Author neologix
Recipients bobbyi, gregory.p.smith, neologix, nirai, pitrou, sdaoden, vstinner
Date 2011-05-13.11:24:32
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Message-id <BANLkTinXqo5D6vm51AVoPEwneRVPoxmfKw@mail.gmail.com>
In-reply-to <1305230511.18.0.0895360934602.issue6721@psf.upfronthosting.co.za>
Content
> Hi,
>

Hello Nir,

> Option (2) makes sense but is probably not always applicable.
> Option (1) depends on being able to acquire locks in locking order, but how
> can we determine correct locking order across libraries?
>

There are indeed a couple problems with 1:
1) actually, releasing the mutex/semaphore from the child is not
guaranteed to be safe, see this comment from glibc's malloc:
/* In NPTL, unlocking a mutex in the child process after a
   fork() is currently unsafe, whereas re-initializing it is safe and
   does not leak resources.  Therefore, a special atfork handler is
   installed for the child. */
We could just destroy/reinit them, though.

2) acquiring locks just before fork is probably one of the best way to
deadlock (acquiring a lock we already hold, or acquiring a lock needed
by another thread before it releases its own lock). Apart from adding
dealock avoidance/recovery mechanisms - which would be far from
trivial - I don't see how we could solve this, given that each library
can use its own locks, not counting the user-created ones

3) there's another special lock we must take into account, the GIL:
contrarily to a typical C program, we can't have the thread forking
blindly try to acquire all locks just before fork, because since we
hold the GIL, other threads won't be able to proceed (unless of course
they're in a section where they don't run without the GIL held).

So, we would have to:
- release the GIL
- acquire all locks in the correct order
- re-acquire the GIL
- fork
- reinit all locks after fork

I think this is going to be very complicated.

4) Python locks differ from usual mutexes/semaphores in that they can
be held for quite some time (for example while performing I/O). Thus,
acquiring all the locks could take a long time, and users might get
irritated if fork takes 2 seconds to complete.

5) Finally, there's a fundamental problem with this approach, because
Python locks can be released by a thread other than the one that owns
it.
Imagine this happens:

T1                         T2
                          lock.acquire()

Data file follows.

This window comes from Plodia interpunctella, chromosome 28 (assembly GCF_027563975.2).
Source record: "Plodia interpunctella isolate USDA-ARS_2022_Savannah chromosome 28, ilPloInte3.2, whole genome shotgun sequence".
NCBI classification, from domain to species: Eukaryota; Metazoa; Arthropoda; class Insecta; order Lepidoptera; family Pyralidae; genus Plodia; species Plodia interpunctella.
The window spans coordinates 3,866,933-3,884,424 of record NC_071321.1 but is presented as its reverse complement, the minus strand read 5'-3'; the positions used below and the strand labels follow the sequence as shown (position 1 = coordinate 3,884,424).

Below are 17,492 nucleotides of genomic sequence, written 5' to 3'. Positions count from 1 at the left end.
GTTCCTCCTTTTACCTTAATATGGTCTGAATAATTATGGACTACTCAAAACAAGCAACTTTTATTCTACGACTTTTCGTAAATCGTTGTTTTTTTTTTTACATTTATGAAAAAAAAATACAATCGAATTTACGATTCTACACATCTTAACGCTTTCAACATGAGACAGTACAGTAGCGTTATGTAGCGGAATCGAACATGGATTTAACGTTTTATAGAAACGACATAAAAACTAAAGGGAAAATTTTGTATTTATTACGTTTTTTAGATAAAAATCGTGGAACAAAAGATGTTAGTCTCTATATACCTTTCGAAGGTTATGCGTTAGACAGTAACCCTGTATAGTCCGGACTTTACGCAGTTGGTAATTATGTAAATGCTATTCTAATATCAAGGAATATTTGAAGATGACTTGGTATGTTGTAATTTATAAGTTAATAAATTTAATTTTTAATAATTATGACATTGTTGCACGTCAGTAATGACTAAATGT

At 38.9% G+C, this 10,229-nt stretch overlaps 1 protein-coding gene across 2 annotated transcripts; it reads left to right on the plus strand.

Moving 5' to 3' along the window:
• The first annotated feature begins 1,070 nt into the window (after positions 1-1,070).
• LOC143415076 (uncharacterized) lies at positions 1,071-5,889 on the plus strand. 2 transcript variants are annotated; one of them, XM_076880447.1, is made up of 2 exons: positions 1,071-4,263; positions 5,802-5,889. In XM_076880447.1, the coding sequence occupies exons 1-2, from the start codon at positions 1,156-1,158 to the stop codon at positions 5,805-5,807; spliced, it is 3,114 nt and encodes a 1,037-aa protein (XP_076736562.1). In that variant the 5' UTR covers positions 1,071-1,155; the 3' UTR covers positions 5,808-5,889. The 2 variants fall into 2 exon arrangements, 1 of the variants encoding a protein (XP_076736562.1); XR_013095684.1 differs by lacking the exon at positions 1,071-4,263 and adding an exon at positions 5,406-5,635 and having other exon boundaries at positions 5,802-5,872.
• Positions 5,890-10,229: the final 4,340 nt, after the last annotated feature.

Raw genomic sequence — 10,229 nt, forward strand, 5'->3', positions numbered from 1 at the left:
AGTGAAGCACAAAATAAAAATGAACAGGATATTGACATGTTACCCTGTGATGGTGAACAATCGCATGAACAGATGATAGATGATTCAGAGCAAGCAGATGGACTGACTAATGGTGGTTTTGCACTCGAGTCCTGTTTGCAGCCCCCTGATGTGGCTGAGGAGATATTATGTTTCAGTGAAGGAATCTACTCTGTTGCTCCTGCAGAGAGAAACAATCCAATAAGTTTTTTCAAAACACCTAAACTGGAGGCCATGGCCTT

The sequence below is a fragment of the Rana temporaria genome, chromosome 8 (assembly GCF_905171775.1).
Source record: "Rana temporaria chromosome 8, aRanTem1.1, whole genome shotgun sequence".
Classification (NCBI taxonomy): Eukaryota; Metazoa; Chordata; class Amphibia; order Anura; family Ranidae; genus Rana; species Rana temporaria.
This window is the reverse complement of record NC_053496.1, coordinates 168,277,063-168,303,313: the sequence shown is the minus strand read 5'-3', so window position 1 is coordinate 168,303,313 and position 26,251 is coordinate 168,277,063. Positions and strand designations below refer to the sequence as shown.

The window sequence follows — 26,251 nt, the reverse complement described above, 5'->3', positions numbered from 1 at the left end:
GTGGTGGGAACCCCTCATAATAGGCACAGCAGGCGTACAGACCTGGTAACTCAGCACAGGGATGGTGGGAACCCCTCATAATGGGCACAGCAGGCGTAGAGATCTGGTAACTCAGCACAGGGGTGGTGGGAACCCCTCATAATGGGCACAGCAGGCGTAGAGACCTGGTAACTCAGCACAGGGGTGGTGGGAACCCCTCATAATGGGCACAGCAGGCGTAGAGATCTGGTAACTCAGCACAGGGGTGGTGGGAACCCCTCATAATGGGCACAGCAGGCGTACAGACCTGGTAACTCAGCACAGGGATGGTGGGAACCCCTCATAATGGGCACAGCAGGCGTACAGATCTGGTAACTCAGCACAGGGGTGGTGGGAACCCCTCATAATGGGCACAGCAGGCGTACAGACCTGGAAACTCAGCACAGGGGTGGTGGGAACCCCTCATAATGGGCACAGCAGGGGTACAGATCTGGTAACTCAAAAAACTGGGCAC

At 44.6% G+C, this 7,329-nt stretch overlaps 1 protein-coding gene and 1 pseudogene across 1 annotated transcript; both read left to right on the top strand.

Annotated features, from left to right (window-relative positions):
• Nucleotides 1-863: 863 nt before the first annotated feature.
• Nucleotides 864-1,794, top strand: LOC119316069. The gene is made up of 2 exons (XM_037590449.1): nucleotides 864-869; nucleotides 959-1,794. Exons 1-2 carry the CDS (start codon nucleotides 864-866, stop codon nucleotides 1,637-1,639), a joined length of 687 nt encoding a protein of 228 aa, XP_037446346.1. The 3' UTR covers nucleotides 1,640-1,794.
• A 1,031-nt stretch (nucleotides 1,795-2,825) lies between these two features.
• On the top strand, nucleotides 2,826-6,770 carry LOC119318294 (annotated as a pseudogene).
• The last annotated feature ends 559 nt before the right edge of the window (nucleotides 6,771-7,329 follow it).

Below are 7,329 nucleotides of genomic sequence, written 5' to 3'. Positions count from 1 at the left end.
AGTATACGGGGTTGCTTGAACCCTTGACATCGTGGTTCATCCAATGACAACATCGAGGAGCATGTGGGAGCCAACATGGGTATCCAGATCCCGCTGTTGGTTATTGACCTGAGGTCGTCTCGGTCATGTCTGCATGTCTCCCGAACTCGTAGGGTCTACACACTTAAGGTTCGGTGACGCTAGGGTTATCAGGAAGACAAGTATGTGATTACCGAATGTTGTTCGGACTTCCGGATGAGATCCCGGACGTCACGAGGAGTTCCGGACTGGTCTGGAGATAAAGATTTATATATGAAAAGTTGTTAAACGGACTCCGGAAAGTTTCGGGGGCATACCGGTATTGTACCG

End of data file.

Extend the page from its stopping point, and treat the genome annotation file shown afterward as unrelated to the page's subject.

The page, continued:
(do something without releasing lock)
fork()
lock.release()

This is perfectly valid with the current lock implementation (for
example, it can be used to implement a rendez-vous point so that T2
doesn't start processing before T1 forked worker processes, or
whatever).
But if T1 tries to acquire lock (held by T2) before fork, then it will
deadlock, since it will never be release by T2.

For all those reasons, I don't think that this approach is reasonable,
but I could be wrong :-)

> Initializing locks in child after fork without acquiring them before the
> fork may result in corrupted program state and so is probably not a good
> idea.

Yes, but in practise, I think that this shouldn't be too much of a
problem. Also note that you can very well have the same type of
problem with sections not protected explicitely by locks: for example,
if you have a thread working exclusively on an object (maybe part of a
threadpool), a fork can very well happen while the object is in an
inconsistent state. Acquiring locks before fork won't help that.
But I think this should eventually be addressed, maybe by specific
atfork handlers.

> On a positive note, if I understand correctly, Python signal handler
> functions are actually run in the regular interpreter loop (as pending
> calls) after the signal has been handled and so os.fork() atfork handlers
> will not be restricted to async-signal-safe operations (since a Python fork
> is never done in a signal handler).

That's correct.

In short, I think that we could first try to avoid common deadlocks by
just resetting locks in the child process. This is not panacea, but
this should solve the vast majority of deadlocks, and would open the
door to potential future refinements using atfork-like handlers.

Attached is a first draft for a such patch (with tests).
Synopsis:
- when a PyThread_type_lock is created, it's added to a linked-list,
when it's deleted, it's removed from the linked list
- PyOS_AfterFork() calls PyThread_ReinitLocks() which calls
PyThread_reinit_lock() for each lock in the linked list
- PyThread_reinit_lock() does the right thing (i.e. sem_destroy/init
for USE_SEMAPHORES and pthread_(mutex|cond)_destroy/init for emulated
semaphores).

Notes:
- since it's only applicable to POSIX (since other Unix thread
implementations will be dropped), I've only defined a
PyThread_ReinitLocks inside Python/thread_pthread.h, so it won't build
on other platforms. How should I proceed: like PyThread_ReInitTLS(),
add a stub function to all Python/thread_xxx.h, or guard the call to
PyThread_ReinitLocks() with #ifdef _POSIX_THREADS ?
- I'm not sure of how to handle sem_init/etc failures in the reinit
code: for now I just ignore this possibility, like what's done for the
import lock reset
- insertions/removals from the linked list are not protected from
concurrent access because I assume that locks are created/deleted with
the GIL held: is that a reasonable assumption, or should I add a mutex
to protect those accesses?

This fixes common deadlocks with threading.Lock, and
PyThread_type_lock (used for example by I/O code).
Files
File name Uploaded
reinit_locks.diff neologix, 2011-05-13.11:24:31
History
Date User Action Args
2011-05-13 11:24:36neologixsetrecipients: + neologix, gregory.p.smith, pitrou, vstinner, nirai, bobbyi, sdaoden
2011-05-13 11:24:34neologixlinkissue6721 messages
2011-05-13 11:24:32neologixcreate